Hex Home System Uses Wi-Fi to Detect Motion in the Home

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I love security cameras that take home privacy seriously, especially those with automatic mechanical shutters that can cover the camera’s lens whether you’re there or not. Even with a sophisticated implementation such as this, some people still don’t trust them enough to watch over their homes. I can’t blame them considering the numerous stories we’ve all heard about cameras being hacked.

That’s why Hex Home should be on your radar. The new DIY home security solutions company caught my attention with its unconventional Wi-Fi sensors that monitor for movement. Think of it as an upgraded version of the traditional motion sensor, but instead of only being able to detect motion in isolated areas, it offers wider coverage for your entire home — while respecting your privacy at the same time. I was skeptical about its effectiveness, but after a couple of weeks trying it out, I’m convinced it’s practical.

Saying goodbye to Big Brother

One thing you have to remember is that a camera’s vision is limited to its field of view — so any movement outside of that range goes undetected. With the Hex Home, its main benefit is that it’s capable of detecting motion everywhere — and it does so without that feeling of someone watching you through a camera.

John Velasco / Digital Trends

The kit I checked out consists of a Hex Command base station and two Hex Sense units. Thankfully, you don’t need to hardwire the puck-shaped Hex Command to your home’s Wi-Fi router, so I chose to place it in my home office. Meanwhile, the two Hex Sense units plug in directly to an outlet — acting like a night light as well thanks to the LED ring that lights up around them.

Visitors to your home can feel a bit intimidated by a security camera, so the Hex Home aims to put people at ease because there’s technically no invasive camera lens watching over them. This removes the possibility of a hacker somehow obtaining footage of the inside your home, or worse yet, taking a peek at what you’re doing without your knowledge. In that sense, there’s nothing for a hacker to use for ransom like in previous instances where people were blackmailed.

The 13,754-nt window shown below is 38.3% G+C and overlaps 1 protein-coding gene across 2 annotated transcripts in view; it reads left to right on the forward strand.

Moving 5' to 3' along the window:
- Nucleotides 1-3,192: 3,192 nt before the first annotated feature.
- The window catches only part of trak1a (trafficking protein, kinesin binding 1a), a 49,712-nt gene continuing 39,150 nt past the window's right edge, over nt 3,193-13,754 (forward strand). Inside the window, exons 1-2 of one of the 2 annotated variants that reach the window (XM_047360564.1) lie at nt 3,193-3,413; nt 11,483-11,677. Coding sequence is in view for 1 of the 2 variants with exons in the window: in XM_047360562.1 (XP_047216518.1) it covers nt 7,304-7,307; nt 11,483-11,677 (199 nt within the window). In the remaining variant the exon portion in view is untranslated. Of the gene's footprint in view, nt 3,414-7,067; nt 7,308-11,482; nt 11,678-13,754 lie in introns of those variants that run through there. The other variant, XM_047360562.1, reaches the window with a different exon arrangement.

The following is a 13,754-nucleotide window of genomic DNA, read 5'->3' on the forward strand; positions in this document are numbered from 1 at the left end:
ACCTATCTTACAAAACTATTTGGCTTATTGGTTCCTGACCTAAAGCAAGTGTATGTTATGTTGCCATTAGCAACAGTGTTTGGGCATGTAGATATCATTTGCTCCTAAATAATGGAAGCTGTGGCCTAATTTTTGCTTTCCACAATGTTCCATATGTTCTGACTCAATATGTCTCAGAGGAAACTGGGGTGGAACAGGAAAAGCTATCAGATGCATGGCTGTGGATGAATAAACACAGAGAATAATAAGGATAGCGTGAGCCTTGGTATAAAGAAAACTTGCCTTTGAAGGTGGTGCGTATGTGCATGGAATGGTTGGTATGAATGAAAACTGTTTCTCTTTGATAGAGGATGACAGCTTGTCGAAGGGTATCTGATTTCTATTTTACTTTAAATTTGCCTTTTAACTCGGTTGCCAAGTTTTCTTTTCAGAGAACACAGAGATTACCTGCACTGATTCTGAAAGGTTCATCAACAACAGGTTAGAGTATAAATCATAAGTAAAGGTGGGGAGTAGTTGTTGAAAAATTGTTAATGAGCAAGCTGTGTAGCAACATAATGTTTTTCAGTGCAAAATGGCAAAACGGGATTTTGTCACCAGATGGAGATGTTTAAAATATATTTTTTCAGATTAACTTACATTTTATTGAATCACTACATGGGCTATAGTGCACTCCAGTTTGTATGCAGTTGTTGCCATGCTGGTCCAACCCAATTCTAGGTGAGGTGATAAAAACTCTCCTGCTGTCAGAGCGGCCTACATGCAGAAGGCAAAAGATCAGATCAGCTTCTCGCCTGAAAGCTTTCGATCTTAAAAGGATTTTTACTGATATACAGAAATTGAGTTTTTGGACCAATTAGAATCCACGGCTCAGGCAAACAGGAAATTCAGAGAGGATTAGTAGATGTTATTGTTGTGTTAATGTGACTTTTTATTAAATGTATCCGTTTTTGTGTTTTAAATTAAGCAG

Harnessing Wi-Fi for motion detection

The concept of harnessing Wi-Fi for motion detection may have seemed far-fetched to me a few years back, but it has been gaining steam. I’ll admit, I was skeptical myself, but that changed after my experience with Hex Home. So, how does this magic work?

The system uses artificial intelligence (A.I.) to measure and detect variances in the Wi-Fi waves bouncing around the home. From there, disruptions in the waves will notify users through the Hex Home app. The visualization of these wave disruptions are interesting and shown in the app in real time via a bar graph indicating peaks and valleys.

If I stand really still, I tend to see very little movement in the graph, but walking at a normal pace immediately shows a peak, so if the system were armed, I would not only get a notification in the app, but the sirens embedded in the Hex Sense units would go off. For those with pets, you can adjust the system’s sensitivity to filter out movement from smaller pets, robot vacuums, and moving fans.

Oh, the places it can go

Let me be forthright about one thing: I don’t intend on ditching my security cameras, even the ones inside of my apartment. They have a level of usefulness that I appreciate, like being able to check up on my cats when I’m away — or making sure that the oven was turned off. But I also understand the privacy advantages and whole home coverage of Hex Home.

Hex Home Wi-Fi Motion Sensor LED
John Velasco / Digital Trends

In that respect, what appeals to me is that it covers areas where I wouldn’t necessarily have a camera in — like the bedroom or bathroom. While they’re largely considered out of bounds for cameras, if an intruder were somehow to access those rooms through their respective windows, I can be assured that I would know thanks to the Hex Home.

Of course, there are some challenges with this new system. First of all, a power outage will render it inoperable — so if that happens, it leaves you vulnerable. With other home security systems, their command base stations tend to have battery and cellular backup, which keeps them operating for a period of time during. And then there’s the cost.

It’s an issue I need to talk about, especially given how this implementation is relatively new. Searching around right now, the average starter kit for most DIY home security systems, like Ring Alarm, starts at $200. The Hex Home will launch soon with an MSRP of $200 for the three-piece kit I checked out, but early backers can snag it with a pledge of $99 through Kickstarter.

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